What makes it so good for you
By Anne Palumbo
And what’s more summery than a cool, refreshing slice of watermelon?
Despite the popular belief that watermelon is just water and sugar, this delicious fruit is actually soaked with nutrients.
Each juicy bite has significant amounts of vitamins A and C, modest amounts of potassium and fiber and varying levels of many more vitamins, minerals and antioxidants.
Not so surprisingly, however, watermelon’s most abundant nutrient is water: 92%. An essential nutrient to overall good health, water does so much more than just quench our thirst. Even though it provides no calories or organic nutrients, our body uses water in all its cells, organs and tissues to help regulate its temperature and maintain other bodily functions. In addition, because we lose water through breathing, sweating, and digestion, it’s important to rehydrate by drinking fluids and eating foods — like watermelon — that brim with water.
Water also helps our body remove waste through perspiration, urination and defecation. Ever experience unusually dark urine? Stools as hard as marbles? Most likely, you’re not getting enough water, which helps the kidneys, liver and intestines flush out waste. And while there is no evidence to prove that upping your fluid intake will cure constipation, consuming adequate water does help prevent constipation by keeping stools soft and moving things along at a steady clip.
Drinking fluids and eating foods like watermelon — during or after a meal — actually aids digestion. Water is needed in our mouth for saliva, which begins the digestive process, and further needed in our stomach to assist enzymes that help break down food so our body can absorb the nutrients. This all-important nutrient is also essential for digesting soluble fiber — the type of fiber that slows digestion and nutrient absorption.
So, whether we eat watermelon during or after a meal, we’re giving our digestive system a healthy boost!
But the claim-to-fame nutrient that has recently elevated watermelon to “super fruit” status — the nutrient that seems to be all over the news lately for its purported health perks — is lycopene, a plant-produced phytonutrient. A powerful antioxidant that gives watermelon its characteristic red hue, lycopene, like all phytonutrients, appears to be beneficial to human health and help prevent certain diseases. Furthermore, according to the Watermelon Board, watermelon contains more lycopene than any other fresh fruit or vegetable.
Why the limelight on lycopene? In a nutshell, current research indicates a strong association between high intake of lycopene-rich foods, such as watermelon, and reduced risk of certain cancers (most notably prostate cancer according to the National Cancer Institute), heart disease, chronic inflammation and stroke.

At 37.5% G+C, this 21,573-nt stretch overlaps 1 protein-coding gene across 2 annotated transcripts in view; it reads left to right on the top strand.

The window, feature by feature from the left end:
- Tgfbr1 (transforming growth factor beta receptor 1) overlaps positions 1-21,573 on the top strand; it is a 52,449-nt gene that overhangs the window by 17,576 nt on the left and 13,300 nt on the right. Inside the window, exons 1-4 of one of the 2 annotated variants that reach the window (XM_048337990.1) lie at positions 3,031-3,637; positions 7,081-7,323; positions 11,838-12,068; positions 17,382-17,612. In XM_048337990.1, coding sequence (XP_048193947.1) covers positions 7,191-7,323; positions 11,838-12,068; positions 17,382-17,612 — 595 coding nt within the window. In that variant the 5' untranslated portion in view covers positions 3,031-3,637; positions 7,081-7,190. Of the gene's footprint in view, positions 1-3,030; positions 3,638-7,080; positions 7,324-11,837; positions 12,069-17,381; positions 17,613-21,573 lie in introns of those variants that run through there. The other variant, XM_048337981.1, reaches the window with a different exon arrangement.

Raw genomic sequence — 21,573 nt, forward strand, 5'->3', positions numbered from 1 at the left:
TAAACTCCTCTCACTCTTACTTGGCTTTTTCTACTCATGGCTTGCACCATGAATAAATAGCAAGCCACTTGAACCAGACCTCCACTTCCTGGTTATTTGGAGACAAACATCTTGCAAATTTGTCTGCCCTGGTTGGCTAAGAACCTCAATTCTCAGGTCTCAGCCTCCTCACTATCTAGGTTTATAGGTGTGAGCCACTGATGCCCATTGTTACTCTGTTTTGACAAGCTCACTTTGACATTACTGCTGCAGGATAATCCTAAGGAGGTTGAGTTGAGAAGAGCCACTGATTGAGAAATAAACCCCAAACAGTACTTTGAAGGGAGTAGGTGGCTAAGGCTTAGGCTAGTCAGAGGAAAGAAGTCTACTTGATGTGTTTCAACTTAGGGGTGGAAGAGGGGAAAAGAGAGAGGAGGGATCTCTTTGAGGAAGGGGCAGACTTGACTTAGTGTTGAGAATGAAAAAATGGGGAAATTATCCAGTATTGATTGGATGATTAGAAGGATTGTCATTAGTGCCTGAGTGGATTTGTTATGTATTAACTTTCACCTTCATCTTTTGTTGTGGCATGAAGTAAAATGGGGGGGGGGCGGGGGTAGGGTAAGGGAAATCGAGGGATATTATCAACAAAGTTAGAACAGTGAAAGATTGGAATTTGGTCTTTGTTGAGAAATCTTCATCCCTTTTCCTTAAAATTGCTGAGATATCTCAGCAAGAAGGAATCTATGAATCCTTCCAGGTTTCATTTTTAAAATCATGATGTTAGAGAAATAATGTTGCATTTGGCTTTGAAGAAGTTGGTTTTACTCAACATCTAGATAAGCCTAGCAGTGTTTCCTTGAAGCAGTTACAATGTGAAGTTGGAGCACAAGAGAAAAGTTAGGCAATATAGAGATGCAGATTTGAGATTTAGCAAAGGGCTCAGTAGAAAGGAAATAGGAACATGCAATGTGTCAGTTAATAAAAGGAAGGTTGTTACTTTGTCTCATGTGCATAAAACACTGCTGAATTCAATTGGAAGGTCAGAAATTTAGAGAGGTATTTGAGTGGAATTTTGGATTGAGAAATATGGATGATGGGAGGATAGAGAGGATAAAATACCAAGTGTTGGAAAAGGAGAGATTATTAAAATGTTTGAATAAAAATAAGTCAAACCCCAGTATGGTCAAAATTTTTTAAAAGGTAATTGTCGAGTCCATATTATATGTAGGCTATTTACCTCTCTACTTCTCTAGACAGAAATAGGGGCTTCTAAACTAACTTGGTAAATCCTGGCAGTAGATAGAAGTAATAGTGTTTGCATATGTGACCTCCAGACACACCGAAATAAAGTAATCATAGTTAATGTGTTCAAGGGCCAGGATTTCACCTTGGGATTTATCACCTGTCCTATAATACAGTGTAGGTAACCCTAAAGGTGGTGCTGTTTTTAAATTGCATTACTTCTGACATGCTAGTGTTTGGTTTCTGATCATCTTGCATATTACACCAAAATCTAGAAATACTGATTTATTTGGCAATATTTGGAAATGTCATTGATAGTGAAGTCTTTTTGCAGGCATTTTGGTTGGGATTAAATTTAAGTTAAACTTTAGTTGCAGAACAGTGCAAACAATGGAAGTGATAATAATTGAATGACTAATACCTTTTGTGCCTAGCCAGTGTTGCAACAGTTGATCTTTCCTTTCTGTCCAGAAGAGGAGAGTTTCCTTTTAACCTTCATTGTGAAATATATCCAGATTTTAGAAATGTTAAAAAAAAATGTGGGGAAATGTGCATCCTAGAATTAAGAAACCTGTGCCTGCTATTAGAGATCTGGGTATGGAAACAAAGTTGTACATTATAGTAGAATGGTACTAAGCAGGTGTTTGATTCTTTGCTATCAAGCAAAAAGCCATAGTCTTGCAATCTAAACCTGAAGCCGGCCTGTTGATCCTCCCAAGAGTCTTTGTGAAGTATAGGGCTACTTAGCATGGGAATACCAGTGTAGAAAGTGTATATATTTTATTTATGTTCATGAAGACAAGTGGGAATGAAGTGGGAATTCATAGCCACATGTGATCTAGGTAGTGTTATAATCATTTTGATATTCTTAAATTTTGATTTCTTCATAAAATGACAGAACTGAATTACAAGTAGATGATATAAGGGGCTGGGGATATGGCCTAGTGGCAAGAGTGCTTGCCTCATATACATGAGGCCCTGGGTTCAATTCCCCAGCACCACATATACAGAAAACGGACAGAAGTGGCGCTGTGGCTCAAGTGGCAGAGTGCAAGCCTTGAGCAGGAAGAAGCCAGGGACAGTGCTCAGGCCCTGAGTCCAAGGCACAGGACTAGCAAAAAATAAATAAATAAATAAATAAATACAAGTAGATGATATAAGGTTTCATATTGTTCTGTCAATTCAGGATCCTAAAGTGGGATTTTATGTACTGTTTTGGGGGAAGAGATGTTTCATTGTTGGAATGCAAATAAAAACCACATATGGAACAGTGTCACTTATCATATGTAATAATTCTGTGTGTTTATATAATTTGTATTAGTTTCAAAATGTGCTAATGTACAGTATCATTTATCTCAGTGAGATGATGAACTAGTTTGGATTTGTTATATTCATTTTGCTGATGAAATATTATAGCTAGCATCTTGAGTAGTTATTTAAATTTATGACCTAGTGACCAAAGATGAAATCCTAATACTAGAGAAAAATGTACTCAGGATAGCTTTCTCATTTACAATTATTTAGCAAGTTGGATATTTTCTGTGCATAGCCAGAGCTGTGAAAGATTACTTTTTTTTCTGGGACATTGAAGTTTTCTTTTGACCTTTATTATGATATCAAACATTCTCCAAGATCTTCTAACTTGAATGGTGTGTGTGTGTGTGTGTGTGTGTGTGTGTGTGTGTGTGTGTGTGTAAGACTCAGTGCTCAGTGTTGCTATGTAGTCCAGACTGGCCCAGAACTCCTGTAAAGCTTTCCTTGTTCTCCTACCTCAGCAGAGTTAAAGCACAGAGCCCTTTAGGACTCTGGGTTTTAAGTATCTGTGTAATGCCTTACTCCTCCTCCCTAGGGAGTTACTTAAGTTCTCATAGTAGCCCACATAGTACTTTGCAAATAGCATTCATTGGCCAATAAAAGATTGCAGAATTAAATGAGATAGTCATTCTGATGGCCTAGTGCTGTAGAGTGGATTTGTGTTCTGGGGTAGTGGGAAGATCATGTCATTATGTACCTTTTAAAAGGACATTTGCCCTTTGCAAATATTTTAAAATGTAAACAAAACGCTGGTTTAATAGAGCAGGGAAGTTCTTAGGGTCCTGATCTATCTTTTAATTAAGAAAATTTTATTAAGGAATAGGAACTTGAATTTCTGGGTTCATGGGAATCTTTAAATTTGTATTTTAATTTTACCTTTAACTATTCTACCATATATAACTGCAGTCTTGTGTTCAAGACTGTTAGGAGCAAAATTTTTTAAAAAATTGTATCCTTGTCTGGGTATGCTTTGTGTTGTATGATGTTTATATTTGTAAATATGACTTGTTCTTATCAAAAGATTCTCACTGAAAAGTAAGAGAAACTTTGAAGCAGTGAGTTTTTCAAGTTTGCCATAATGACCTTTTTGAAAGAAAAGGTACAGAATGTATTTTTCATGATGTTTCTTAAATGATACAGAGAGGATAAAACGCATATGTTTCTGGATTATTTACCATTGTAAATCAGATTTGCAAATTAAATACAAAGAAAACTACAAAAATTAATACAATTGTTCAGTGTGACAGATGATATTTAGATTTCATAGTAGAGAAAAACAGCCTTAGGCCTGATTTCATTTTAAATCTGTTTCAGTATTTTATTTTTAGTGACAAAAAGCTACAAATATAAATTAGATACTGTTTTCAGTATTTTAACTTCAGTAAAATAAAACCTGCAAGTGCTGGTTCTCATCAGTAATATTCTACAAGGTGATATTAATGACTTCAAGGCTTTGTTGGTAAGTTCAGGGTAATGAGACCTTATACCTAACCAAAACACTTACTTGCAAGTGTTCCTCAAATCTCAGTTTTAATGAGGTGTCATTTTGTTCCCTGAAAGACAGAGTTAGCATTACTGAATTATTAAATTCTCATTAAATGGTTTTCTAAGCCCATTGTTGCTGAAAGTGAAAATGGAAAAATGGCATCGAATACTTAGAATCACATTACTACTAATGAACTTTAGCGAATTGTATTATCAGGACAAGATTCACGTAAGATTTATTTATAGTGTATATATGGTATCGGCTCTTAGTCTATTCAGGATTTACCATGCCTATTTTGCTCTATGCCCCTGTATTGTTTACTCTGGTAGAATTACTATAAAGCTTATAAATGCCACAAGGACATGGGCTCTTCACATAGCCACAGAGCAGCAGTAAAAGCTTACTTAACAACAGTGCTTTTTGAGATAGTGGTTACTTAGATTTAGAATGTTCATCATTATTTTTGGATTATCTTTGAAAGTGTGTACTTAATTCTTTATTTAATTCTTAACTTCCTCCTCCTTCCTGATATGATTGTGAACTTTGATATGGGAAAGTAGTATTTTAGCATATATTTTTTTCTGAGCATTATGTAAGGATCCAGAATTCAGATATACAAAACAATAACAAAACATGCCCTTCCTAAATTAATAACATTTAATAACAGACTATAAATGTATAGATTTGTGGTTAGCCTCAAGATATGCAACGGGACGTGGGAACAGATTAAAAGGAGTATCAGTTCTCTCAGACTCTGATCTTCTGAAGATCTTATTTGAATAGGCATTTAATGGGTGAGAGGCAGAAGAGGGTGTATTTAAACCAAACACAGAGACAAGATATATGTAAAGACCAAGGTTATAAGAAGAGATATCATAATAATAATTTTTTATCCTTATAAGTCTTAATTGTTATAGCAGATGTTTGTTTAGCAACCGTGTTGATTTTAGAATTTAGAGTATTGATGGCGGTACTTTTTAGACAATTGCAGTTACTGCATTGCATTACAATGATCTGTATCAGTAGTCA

In a report just published in the journal “Neurology,” Finnish researchers suggested that lycopene, in addition to its ability to attack cancer-causing free radicals, may also reduce inflammation and cholesterol, improve immune function, and prevent blood from clotting. All of these benefits, they emphasized, may help reduce ischemic strokes, the most common kind, that are caused by blockages in blood flow to the brain.
Does eating a slice of watermelon a day keep sunburn at bay? Many studies say yes, thanks (again!) to its lycopene, which has been shown to offer some protection against UV-induced sunburn.
While scientists caution that the level of protection in no way replaces sunscreen, they do note that since most sun exposures occur during activities when our skin is totally unprotected — such as walking to and from our car — dietary factors with sun-protecting properties might have a considerable beneficial effect.
Watermelon’s antioxidant properties are further bolstered by impressive concentrations of two important vitamins: A and C. Both gobble up harmful free radicals associated with a host of age-related diseases and also boost the immune system’s defenses against infections and diseases. Individually, vitamin A is essential for growth and healthy vision, while vitamin C is a tissue-builder and wound-healer.
What’s more, this quintessential summer snack is a dieter’s dream food, delivering a mere 40 calories per diced cup. It’s filling, too, thanks to its high water content. Worried about cholesterol, fat or sodium? Watermelon happily scores a big goose egg in those departments.
Watermelon’s sweet flavor suggests it’s loaded with sugar and carbs. It’s not. As a comparison, a cup of watermelon has around 9 grams of sugar — about the same as a small fresh fruit, half banana or one cup of berries — and only 11 grams of carbs. Like other fruits, watermelon has a mix of carbohydrates: natural fruit sugar (fructose, a simple carb) and fiber (a different kind of carb).
While refined foods, like many breads, pastries and sweets, also have simple carbs, their carbs are not healthy because they’ve been stripped of nearly all their fiber, vitamins and minerals. This “refinement” causes the carbs to be digested quickly and have a high glycemic index, which then leads to rapid spikes in blood sugar and insulin levels. Eating refined foods that are high on the glycemic index has been linked to drastically increased risk of many diseases, including obesity, heart disease, and Type 2 diabetes.
Watermelon has a high glycemic index, but because it’s low in carbs and boasts some fiber, it does not have the same affect on blood sugar, as, say, eating a doughnut. However, it’s still important for people with diabetes to be aware of the sugar and carb content of any fruit and to avoid eating excessive amounts of it. According to the American Diabetic Association, watermelon is safe for diabetics to eat in small amounts and is best eaten alongside foods that contain plenty of healthful fats, fiber, and protein.